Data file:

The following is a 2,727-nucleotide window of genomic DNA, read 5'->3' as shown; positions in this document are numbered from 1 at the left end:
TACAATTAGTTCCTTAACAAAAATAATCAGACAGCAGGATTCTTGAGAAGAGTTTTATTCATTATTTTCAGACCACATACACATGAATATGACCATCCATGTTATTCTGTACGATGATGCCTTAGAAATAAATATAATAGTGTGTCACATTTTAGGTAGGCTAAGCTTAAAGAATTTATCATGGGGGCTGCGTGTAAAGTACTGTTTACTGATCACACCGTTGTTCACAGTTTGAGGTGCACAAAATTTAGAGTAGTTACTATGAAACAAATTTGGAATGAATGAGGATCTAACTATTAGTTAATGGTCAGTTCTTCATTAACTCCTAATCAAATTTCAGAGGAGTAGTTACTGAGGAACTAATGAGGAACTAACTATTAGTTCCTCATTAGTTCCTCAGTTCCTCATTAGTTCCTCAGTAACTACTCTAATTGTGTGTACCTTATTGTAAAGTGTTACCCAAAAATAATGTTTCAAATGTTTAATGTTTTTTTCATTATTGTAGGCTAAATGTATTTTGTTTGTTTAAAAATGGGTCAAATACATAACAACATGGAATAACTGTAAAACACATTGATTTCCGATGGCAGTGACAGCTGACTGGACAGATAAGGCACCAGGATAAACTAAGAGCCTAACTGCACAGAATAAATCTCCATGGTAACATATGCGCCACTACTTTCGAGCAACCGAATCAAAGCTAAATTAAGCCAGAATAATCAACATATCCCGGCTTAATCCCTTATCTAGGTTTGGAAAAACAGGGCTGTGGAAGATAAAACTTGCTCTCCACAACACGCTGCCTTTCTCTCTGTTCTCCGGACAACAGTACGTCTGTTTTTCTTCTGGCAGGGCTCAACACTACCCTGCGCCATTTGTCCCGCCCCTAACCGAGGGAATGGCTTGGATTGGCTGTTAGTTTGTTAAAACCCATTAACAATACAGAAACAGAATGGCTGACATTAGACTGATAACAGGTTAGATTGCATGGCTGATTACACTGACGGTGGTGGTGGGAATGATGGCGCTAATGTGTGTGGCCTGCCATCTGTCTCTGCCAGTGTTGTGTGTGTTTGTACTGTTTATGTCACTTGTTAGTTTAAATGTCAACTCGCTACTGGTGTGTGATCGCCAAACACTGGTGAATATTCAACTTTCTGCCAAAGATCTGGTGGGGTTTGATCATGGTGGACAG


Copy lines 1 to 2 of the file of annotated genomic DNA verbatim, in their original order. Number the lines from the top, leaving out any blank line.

The following is a 2,727-nucleotide window of genomic DNA, read 5'->3' as shown; positions in this document are numbered from 1 at the left end:
TACAATTAGTTCCTTAACAAAAATAATCAGACAGCAGGATTCTTGAGAAGAGTTTTATTCATTATTTTCAGACCACATACACATGAATATGACCATCCATGTTATTCTGTACGATGATGCCTTAGAAATAAATATAATAGTGTGTCACATTTTAGGTAGGCTAAGCTTAAAGAATTTATCATGGGGGCTGCGTGTAAAGTACTGTTTACTGATCACACCGTTGTTCACAGTTTGAGGTGCACAAAATTTAGAGTAGTTACTATGAAACAAATTTGGAATGAATGAGGATCTAACTATTAGTTAATGGTCAGTTCTTCATTAACTCCTAATCAAATTTCAGAGGAGTAGTTACTGAGGAACTAATGAGGAACTAACTATTAGTTCCTCATTAGTTCCTCAGTTCCTCATTAGTTCCTCAGTAACTACTCTAATTGTGTGTACCTTATTGTAAAGTGTTACCCAAAAATAATGTTTCAAATGTTTAATGTTTTTTTCATTATTGTAGGCTAAATGTATTTTGTTTGTTTAAAAATGGGTCAAATACATAACAACATGGAATAACTGTAAAACACATTGATTTCCGATGGCAGTGACAGCTGACTGGACAGATAAGGCACCAGGATAAACTAAGAGCCTAACTGCACAGAATAAATCTCCATGGTAACATATGCGCCACTACTTTCGAGCAACCGAATCAAAGCTAAATTAAGCCAGAATAATCAACATATCCCGGCTTAATCCCTTATCTAGGTTTGGAAAAACAGGGCTGTGGAAGATAAAACTTGCTCTCCACAACACGCTGCCTTTCTCTCTGTTCTCCGGACAACAGTACGTCTGTTTTTCTTCTGGCAGGGCTCAACACTACCCTGCGCCATTTGTCCCGCCCCTAACCGAGGGAATGGCTTGGATTGGCTGTTAGTTTGTTAAAACCCATTAACAATACAGAAACAGAATGGCTGACATTAGACTGATAACAGGTTAGATTGCATGGCTGATTACACTGACGGTGGTGGTGGGAATGATGGCGCTAATGTGTGTGGCCTGCCATCTGTCTCTGCCAGTGTTGTGTGTGTTTGTACTGTTTATGTCACTTGTTAGTTTAAATGTCAACTCGCTACTGGTGTGTGATCGCCAAACACTGGTGAATATTCAACTTTCTGCCAAAGATCTGGTGGGGTTTGATCATGGTGGACAG